A bowl of ice cream is extremely tempting and there will be no moderation in sight. Once you inhale that bowl, the next one will feel even more rewarding and the cycle continues. Since Leptin and Ghrelin are not being cooperative either, your hunger levels remain high and there is no feeling of fullness. You are lured by everything possibly fattening with no end in sight.
Sleep deprivation can create a state of lower metabolism. Metabolism is where your body burns calories when you are completely at rest. Various factors come into play here. There can be muscle loss (good muscle repair happens in good sleep only), higher storage of fat, poor exercise ( you are too tired), along with higher calories foods all adds up to fat gain.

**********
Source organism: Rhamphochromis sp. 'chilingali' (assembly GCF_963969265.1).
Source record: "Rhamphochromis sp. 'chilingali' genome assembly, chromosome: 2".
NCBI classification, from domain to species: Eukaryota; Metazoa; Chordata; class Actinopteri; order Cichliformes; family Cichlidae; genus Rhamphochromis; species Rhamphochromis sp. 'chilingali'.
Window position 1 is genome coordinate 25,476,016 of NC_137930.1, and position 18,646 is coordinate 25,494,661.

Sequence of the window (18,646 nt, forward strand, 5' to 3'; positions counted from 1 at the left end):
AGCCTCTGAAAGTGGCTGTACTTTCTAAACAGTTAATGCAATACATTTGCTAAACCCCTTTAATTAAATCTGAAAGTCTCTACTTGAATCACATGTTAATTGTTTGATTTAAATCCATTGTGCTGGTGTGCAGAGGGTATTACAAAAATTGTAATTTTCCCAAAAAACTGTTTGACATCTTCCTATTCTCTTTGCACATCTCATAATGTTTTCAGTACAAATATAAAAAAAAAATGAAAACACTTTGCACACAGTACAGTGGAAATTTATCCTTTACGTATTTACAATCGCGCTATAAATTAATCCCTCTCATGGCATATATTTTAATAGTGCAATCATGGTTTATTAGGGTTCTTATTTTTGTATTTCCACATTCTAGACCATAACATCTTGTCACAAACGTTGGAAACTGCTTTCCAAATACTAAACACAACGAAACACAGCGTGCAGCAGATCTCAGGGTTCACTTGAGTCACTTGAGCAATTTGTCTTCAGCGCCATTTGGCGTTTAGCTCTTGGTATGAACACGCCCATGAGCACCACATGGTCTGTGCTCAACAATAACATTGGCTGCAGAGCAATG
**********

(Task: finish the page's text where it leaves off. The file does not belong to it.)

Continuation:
In a good sleep scenario, there is no hormone drama, you eat just enough, you reach out to healthier foods, your rested body rebuilds and repairs muscle, stored fat gets used in body activity, proteins get synthesized for repair, metabolism remains high and well, you remain leaner and healthier overall!
How can you change all this?
Here are some healthy pointers for you to start sleeping well and support your body in losing that excess fat and be fitter.
Get to bed an hour earlier than your usual time for the first week. Even if you are wide awake. Stay away from all screens (phones, laptops, TV, tablet, etc)
Change the lighting in the room. Make it softer, just enough to see things. Use a spotlight for reading a book if needed.